Re: [DNSOP] What can be done with the DNS and what should be done elsewhere [draft-klensin-dns-function-considerations]

John C Klensin <john-ietf@jck.com> Tue, 06 June 2017 21:05 UTC

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Date: Tue, 06 Jun 2017 17:05:05 -0400
From: John C Klensin <john-ietf@jck.com>
To: Stephane Bortzmeyer <bortzmeyer@nic.fr>
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Subject: Re: [DNSOP] What can be done with the DNS and what should be done elsewhere [draft-klensin-dns-function-considerations]
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Stephane,

Thanks for reading the draft and for your comments.  I will
study them and see what I can do and will get back to you if I
have questions.  One general observation: I've tried, when
mentioning possible alternate approaches, to provide a partial
existence proof that alternatives are possible that could do the
job or improve things, not to propose solutions or to be
comprehensive able possibilities.  Fro example, the blockchain
example was mentioned because it is one way -- a way that has
gotten a lot of attention lately -- to have an authoritative
structured name system without having a hierarchical system and
centrally-managed root.   I didn't mean to suggest that it was
the only such option (it isn't) or the best one (I suspect it is
not).

As to whether DNSOP wants to get involved, while there are
operational issues in the summary I'm trying to make, I see most
of them as being consequences of protocol choices that were
either poor to start with (like the underspecification of
CLASS), poor (more historically than at present)
implementations, or that just have not held up (i.e., failed
30-odd years ago to adequately predict the present).   So, while
I'm sure there are people on the DNSOP list who are, or should
be, very interested in the question of whether we are pushing
the DNS past its practical limits, I don't see that as
specifically an operational problem.  Instead, I see it as an
issue that affects much of the IETF.   That is especially true
if, as one person who commented believes, a transition to a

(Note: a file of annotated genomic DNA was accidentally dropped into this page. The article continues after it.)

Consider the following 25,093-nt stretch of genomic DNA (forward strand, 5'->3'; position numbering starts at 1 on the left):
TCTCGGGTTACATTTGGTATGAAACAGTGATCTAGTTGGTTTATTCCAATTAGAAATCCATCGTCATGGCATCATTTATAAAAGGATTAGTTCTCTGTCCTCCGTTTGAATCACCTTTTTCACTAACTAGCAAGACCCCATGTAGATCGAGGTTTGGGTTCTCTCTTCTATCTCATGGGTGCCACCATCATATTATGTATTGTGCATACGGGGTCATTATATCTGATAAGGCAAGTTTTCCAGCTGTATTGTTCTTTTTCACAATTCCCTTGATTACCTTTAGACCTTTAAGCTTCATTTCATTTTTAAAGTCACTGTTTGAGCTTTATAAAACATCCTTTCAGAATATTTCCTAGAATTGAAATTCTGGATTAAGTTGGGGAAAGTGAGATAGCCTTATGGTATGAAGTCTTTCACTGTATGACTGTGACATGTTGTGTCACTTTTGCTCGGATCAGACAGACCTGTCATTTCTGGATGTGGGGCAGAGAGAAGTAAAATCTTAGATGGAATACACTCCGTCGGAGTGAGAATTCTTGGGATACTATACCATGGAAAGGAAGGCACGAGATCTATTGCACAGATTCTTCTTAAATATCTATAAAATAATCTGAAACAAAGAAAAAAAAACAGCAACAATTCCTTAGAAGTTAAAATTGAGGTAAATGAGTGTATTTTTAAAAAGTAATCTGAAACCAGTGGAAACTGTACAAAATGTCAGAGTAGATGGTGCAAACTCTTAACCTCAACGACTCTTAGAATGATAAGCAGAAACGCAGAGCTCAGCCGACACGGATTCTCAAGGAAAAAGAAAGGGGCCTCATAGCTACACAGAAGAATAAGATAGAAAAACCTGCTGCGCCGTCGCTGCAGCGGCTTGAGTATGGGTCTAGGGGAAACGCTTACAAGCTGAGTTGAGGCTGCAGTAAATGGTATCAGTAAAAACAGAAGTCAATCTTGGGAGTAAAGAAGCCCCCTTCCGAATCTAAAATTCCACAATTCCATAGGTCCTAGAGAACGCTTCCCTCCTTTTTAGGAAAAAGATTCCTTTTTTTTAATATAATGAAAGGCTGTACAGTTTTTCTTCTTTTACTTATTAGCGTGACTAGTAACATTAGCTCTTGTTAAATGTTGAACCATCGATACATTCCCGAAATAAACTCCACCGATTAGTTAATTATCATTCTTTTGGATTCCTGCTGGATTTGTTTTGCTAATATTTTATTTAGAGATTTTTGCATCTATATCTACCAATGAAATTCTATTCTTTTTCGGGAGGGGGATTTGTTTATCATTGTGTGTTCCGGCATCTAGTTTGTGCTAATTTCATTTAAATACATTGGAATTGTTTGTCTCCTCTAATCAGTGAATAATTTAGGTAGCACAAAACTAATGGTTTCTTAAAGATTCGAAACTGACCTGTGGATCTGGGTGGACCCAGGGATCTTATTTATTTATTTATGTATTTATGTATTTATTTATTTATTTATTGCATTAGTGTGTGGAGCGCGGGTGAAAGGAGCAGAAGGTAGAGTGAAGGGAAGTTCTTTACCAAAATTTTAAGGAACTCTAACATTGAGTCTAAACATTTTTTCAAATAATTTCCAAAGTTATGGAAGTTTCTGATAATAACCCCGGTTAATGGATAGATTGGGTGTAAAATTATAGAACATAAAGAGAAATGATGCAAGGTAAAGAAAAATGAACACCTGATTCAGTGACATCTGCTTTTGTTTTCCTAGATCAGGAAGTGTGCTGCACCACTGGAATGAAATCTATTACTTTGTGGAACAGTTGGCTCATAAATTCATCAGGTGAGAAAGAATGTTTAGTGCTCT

DNSng could be more difficult and take longer than the IPv4->
IPv6 transition.   In addition, while I would welcome help or
even a contributor or co-author or two, I think there are a
number of reasons why the contents of this I-D are more
appropriately an Independent Submission than any sort of IETF
stream document (even an Informational one) that would require a
consensus determination.

best,
   john



--On Tuesday, June 6, 2017 22:04 +0200 Stephane Bortzmeyer
<bortzmeyer@nic.fr> wrote:

> draft-klensin-dns-function-considerations is an interesting
> document so I take the liberty to copy dnsop, which may be
> interested.
> 
> A few remarks about the -01 version:
> 
> It does not seem to mention other naming systems, except a
> short reference to "blockchains" (there are many of naming
> systems, each with different strengthes and weaknesses than
> the DNS). I do not suggest to enumerate them all, rather to
> note they exist, and The Solution may not be a replacement of
> the DNS but a coexistence of the DNS with other naming systems
> (I have trouble believing that one day, we will have One
> Perfect Naming System).
> 
>> 3.1.  Multiple address types
> 
> In this section, and in some others, I think that you mix
> problem description and solutions. For this problem (getting
> both A and AAAA records with a single query), there is the
> solution you mention (QTYPE=ADDR) but there is also having
> several questions in the Question section.
> 
> Same issue in "3.13.2.  Extensions and Deployment Pressures --
> The TXT RRTYPE" where you mention a solution (new RR types)
> and not another one (TXT records below the apex).
> 
>> perceived discrimination against some languages
> 
> Scripts, not languages. And "perceived" is offensive: it _is_ a
> discrimination (although we agree there is no obvious
> solution).
> 
>> it does not appear that any of them are as satisfactory as a
>> system with query privacy designed in might be.
> 
> Both QNAME minimization (RFC 7816) and DNS encryption (RFC
> 7858) have seen very little deployment today, so I don't think
> we can already conclude they are not satisfactory.
> 
>> The DNS model of master and slave servers, with the latter
>> initiating updates based on TTL values,
> 
> The slaves don't use the TTL values, don't they?
> 
>> a subject that is intensely controversial with regard to who
>> should control those servers [the root name servers], how
>> they should be distributed and where they should be located.
> 
> The problem is only partly technical. For instance, with
> today's DNS, it is already possible to have more root name
> servers (not thousands, OK, because of the size of the priming
> response, but dozens, certainly). This would partially address
> the problem.
> 
>> A key design element of the original network object naming
>> systems for the ARPANET, largely inherited by the DNS, was
>> that the names were identifiers and their being highly
>> distinguishable and not prone to ambiguity was important.
> 
> If the main (and may be only) goal were to have unambiguous
> identifiers, digits would have been sufficient (a SHA-256 hash
> is an unambigous identifier, see RFC 6920). Unlike what you
> say, from the beginning, domain names have been expressing
> "thoughts and concepts". With a few exceptions, nobody
> registers "opaque" domain names.
> 
> Editorial:
> 
>> including a model for negotiating extended functionality
>> [RFC2671]
> 
> It is now RFC 6891.
> 
>> and hard to illustrate in ASCII-only Internet-Drafts and RFCs
> 
> We now have RFC 7997 :-)
> 
>> Whether that would be desirable on not
> 
> Or not?